Intel 3D XPoint, Pictured: Microsoft Joins The Party

Status
Not open for further replies.

ZolaIII

Honorable
Sep 26, 2013
176
0
10,690
1
It will probably be the same story as with FPGA integrated Xeon's, that they will ship only to the biggest direct costumers like Google. This is bad for a computing generally & it's becoming a habit. To be honest I didn't expect much from the Intel but I am disappointed with silence from Micron from whom I expected a real effort on commercialization.
 

DrakeFS

Reputable
Aug 11, 2014
95
0
4,640
1
It will probably be the same story as with FPGA integrated Xeon's, that they will ship only to the biggest direct costumers like Google. This is bad for a computing generally & it's becoming a habit. To be honest I didn't expect much from the Intel but I am disappointed with silence from Micron from whom I expected a real effort on commercialization.
If you go by the initial release info provided from Intel, Optane will be the branding of its consumer 3D Xpoint offerings. Supposedly we (consumers) will be seeing 3D Xpoint SSDs at some point (which I hope live up to the hype, 70k IOPs at a queue depth of 1 will be amazing for gaming machines).
 

PaulyAlcorn

Reputable
Sep 1, 2015
25
0
4,530
0
I agree that as a block device (storage essentially) 3D XPoint will definitely be great for high-performance PC's, but I think that it is telling that all of the work to use the new memory as DRAM (byte-addressable) is in the server realm - they didn't mention any changes to Windows 10.
 

RamCity

Reputable
Feb 4, 2015
30
0
4,560
5
This is the most exciting development in storage tech (for me at least) since M.2 PCIe SSD's. So from a consumer perspective, if I understand this correctly, once 3D XPoint SSD's become a reality, Microsoft needs to add the SCM-awareness to NTFS/ReFS so that we can actually use the hardware in a system, plus motherboard manufacturers need to get on board and add NVDIMM sockets. Or will the NVDIMM's work in existing DDR4 sockets? (I couldn't figure that out from the other 3D XPoint article)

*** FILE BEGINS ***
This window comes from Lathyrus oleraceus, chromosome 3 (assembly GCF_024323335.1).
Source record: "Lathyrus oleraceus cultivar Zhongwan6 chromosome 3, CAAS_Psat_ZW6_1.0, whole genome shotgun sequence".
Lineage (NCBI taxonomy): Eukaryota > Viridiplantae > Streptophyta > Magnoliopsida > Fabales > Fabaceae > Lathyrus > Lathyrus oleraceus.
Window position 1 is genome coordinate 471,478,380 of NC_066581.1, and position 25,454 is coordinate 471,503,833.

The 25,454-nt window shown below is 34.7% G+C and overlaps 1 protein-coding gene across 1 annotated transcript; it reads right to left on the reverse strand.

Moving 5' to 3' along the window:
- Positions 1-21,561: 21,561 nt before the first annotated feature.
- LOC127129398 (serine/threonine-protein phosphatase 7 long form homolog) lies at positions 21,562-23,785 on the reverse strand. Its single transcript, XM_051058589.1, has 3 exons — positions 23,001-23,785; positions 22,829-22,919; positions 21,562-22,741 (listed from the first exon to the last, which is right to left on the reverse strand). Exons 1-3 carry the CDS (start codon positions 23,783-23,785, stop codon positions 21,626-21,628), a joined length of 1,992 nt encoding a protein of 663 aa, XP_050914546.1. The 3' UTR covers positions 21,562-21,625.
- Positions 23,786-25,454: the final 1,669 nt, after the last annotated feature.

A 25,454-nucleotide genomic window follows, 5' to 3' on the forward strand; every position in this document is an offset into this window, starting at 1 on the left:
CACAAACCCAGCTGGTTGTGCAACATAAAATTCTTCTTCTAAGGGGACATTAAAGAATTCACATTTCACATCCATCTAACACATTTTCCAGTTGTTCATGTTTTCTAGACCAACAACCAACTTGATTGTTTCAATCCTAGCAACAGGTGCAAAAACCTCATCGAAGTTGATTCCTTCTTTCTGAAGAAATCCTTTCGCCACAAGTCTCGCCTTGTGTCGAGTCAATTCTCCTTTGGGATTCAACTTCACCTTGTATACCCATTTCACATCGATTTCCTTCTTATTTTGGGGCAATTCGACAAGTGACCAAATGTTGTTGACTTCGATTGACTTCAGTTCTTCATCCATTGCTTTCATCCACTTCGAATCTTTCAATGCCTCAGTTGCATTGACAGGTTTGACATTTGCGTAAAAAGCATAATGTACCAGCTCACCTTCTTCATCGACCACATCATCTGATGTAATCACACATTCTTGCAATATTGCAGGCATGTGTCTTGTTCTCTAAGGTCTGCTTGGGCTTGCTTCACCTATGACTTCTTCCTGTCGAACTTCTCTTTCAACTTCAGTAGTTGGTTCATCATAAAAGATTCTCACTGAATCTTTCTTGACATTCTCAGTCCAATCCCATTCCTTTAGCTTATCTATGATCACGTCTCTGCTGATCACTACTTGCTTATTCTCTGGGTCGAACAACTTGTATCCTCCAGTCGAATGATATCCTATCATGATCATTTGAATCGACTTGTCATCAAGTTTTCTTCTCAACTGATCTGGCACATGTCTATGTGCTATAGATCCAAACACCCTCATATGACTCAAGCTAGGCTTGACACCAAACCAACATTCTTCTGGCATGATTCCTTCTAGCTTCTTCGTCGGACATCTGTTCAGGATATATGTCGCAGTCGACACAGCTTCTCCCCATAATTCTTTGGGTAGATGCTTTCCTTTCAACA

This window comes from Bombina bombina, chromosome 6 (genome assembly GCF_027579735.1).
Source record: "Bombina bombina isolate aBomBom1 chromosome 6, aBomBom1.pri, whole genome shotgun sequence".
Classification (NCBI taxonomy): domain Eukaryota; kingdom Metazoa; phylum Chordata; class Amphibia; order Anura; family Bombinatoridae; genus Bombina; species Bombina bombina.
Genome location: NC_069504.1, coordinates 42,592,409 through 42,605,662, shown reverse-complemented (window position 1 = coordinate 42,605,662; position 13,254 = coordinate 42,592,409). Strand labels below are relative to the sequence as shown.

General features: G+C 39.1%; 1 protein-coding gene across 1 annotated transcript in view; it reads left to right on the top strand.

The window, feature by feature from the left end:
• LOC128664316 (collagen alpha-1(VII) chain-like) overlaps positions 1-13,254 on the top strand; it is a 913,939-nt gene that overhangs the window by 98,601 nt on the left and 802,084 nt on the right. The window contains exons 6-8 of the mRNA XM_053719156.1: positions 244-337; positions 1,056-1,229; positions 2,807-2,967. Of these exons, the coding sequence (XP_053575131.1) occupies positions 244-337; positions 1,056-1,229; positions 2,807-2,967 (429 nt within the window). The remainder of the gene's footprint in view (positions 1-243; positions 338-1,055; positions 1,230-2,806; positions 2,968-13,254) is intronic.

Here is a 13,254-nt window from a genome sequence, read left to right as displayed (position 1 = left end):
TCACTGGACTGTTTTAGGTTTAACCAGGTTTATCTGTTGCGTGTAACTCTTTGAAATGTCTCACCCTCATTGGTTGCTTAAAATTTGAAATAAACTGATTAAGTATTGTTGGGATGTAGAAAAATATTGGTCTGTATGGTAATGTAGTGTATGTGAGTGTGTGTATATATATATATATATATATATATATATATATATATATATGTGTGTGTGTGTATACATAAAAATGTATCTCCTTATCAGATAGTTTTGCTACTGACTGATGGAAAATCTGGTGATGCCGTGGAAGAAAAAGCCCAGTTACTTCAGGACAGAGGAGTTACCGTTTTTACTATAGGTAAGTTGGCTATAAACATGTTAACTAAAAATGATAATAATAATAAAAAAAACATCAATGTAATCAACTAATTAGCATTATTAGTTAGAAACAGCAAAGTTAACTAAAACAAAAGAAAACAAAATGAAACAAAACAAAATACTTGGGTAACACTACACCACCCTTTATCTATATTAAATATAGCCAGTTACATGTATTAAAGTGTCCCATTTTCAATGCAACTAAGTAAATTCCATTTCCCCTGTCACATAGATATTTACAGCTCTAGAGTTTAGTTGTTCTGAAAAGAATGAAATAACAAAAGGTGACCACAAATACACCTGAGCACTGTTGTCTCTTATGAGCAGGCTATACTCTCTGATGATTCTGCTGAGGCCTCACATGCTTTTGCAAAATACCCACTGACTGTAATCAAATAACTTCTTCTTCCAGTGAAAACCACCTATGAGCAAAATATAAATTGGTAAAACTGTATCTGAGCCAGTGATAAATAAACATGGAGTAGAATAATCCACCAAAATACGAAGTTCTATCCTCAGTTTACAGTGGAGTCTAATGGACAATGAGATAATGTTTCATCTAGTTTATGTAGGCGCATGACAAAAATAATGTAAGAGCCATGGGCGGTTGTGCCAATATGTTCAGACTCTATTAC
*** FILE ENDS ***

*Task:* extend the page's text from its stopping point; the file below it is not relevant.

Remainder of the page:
PaulyAlcorn

Reputable
Sep 1, 2015
25
0
4,530
0
The 3D XPoint products will come in two flavors - one will be a simple SSD, much like the 2.5" and M.2 we have today. It will work just as a normal SSD would - plug and play.
The other flavor allows it to function as DRAM, or system memory. This type (shown in the article) of device (an NVDIMM) will require SCM awareness.

It appears from the direction things are going that using it as DRAM in a PC will not happen, it will likely only be for servers. However, good news for us, they will bring it out as regular storage devices to replace/supplement SSDs/HDDs.
 

CRamseyer

Honorable
Jan 25, 2015
409
0
10,790
3
With the high cost per gigabit I see this technology used as a tier 0 cache for slower TLC-based SSDs. This would increase the endurance of low cost TLC and do a better job of masking native TLC write performance.

I think the die will be expensive at first because Intel and Micron displayed a wafer at a launch event. I didn't break out a ruler or take exact measurements but the number of die per wafer was much lower than regular NAND flash.
 
Status
Not open for further replies.

ASK THE COMMUNITY

TRENDING THREADS

Latest posts